13. Keep up the course load. Maximizing aid eligibility means not only scoring an award, but maintaining it. Federal programs such as the Pell grant are tied to your child's student status, meaning that if he or she drops a class, it could wind up costing more than a blemished grade point average. To keep the money coming in year after year, read the fine print and make sure that both you and your child understand the course-load and grade requirements.
14. Work it. In work-study programs, student earnings are exempt from the watchful eye of financial-aid officers. By landing a work-study job, your child will not only be able to earn money throughout the school year, he'll also be gaining professional training, networking contacts and something to put on the resume besides "member of break-dancing club."
15. Reduce capital gains. Capital gains from stocks, bonds and mutual funds count as income and could stand between your child and a fat aid check. If you're thinking about selling your securities and redeploying that cash into your retirement fund, a new home or paying off debt, Kantrowitz recommends doing so no later than your child's sophomore year in high school. "Sell two years prior to going to college so that it occurs not in the base year, but the year before," he says. "Two years before won't count against you."
16. Test yourself. Parents whose combined gross income is at or near the $50,000 level, listen up: You could get free dough by proving it. Designed to benefit middle-income households and those with special circumstances, the simplified needs test ignores assets, as well as savings, when determining financial-aid eligibility. To qualify for the test, combined wages reported on the W-2 must be less than $50,000, and every family member must be eligible to file a 1040A or 1040EZ form with the IRS. To get your hands on a copy of the test, consult your accountant or financial-aid adviser.
17. Perk up. The higher the family income, the lower the financial-aid eligibility, but nobody ever said anything about perks. Instead of a raise or bonus this year, try negotiating more flexible hours, subsidized meals, extra vacation time, gym memberships, loan forgiveness, tuition reimbursement or a better insurance package. Such gifts that don't show up as income on your W-2 could wind up saving both you and your boss cash in the end.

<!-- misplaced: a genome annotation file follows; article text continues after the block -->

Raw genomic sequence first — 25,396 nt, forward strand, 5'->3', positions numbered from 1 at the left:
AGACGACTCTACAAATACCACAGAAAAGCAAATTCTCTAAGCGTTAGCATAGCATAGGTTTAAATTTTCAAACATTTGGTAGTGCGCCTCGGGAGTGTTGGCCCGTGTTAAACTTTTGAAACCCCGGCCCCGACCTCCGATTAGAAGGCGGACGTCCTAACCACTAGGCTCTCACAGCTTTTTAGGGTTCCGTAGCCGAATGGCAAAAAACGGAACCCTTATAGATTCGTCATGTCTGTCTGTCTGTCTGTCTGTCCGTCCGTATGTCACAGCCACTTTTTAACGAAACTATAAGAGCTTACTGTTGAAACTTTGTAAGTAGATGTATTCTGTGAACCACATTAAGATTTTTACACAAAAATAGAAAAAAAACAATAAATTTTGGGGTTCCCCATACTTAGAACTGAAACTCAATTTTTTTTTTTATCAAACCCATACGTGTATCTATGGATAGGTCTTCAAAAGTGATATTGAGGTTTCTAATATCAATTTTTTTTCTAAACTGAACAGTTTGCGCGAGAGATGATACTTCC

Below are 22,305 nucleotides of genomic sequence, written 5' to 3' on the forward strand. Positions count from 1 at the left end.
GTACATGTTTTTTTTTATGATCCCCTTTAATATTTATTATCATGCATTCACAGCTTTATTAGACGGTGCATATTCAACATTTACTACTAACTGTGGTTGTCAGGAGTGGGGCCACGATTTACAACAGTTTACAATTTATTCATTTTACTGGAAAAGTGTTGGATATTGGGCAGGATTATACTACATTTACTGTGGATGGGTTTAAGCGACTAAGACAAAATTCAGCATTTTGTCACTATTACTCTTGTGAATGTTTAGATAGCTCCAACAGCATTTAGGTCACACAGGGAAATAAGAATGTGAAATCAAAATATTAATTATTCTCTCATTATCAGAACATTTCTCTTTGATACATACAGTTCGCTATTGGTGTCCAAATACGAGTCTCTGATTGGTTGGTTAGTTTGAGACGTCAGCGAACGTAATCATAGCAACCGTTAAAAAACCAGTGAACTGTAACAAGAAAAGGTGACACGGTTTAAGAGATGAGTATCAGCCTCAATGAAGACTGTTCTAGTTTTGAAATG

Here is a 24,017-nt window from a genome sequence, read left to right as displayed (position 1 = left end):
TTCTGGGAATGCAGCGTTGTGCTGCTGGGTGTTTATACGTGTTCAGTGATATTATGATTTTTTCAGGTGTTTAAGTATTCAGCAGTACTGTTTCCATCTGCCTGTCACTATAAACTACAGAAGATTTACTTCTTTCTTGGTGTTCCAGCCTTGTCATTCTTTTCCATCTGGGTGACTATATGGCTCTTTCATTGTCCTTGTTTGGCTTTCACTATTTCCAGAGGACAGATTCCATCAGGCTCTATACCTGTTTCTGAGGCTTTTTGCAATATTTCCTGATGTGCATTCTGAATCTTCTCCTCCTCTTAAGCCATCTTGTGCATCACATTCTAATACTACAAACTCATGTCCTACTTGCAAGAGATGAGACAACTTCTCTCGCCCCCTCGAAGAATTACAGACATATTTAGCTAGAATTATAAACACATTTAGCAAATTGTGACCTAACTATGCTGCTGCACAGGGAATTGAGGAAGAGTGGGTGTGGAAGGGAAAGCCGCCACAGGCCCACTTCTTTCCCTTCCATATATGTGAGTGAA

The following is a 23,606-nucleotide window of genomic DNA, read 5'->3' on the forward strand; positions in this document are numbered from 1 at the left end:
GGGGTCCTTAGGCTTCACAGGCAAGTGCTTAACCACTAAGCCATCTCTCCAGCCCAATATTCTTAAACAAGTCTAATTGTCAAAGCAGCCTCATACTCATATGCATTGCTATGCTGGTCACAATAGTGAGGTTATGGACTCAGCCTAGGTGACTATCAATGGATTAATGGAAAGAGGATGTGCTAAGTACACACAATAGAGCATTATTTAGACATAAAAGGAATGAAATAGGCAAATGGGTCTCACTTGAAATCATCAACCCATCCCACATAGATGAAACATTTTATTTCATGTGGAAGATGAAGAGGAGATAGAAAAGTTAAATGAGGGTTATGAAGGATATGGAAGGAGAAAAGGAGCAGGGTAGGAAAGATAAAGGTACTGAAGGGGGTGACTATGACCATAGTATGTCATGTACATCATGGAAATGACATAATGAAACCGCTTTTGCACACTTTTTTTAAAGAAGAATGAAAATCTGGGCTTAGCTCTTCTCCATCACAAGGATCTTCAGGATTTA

18. Report the support. One of the few items parents can deduct is child support, that is, if they remember to do so. "People tend to not read the (FAFSA) work sheets and omit things like child support that reduces their income," says Kantrowitz. "That can impact your financial aid." Child-support payments made for any student outside of the household are considered asset deductions and can be subtracted directly from a parent's total income. Likewise, any support received on behalf of the child must also be reported and counted as additional income.
19. Use the grandparents. Mom and dad are fair game for federal scrutiny, but grandma and gramps are a different story. 529 plans held by grandparents are not included when assessing a family's expected college contribution. Encourage the grandparents to forgo graduation, birthday or holiday presents to your child, and ask them to instead open and contribute to a college savings plan instead.
20. Be honest. The fastest way to lose out on an aid package is by being deceitful. "The formula is so heavily based on income, it's really hard to think about ways to get around that," says Thomas. "You can really get in trouble if you try to manipulate the formula by hiding things." According to Finaid.org, schools are required to verify one out of every three FAFSA applications and many choose to verify all. Hiding assets or falsifying information can result in financial penalties, loss of aid and, in some cases, jail time.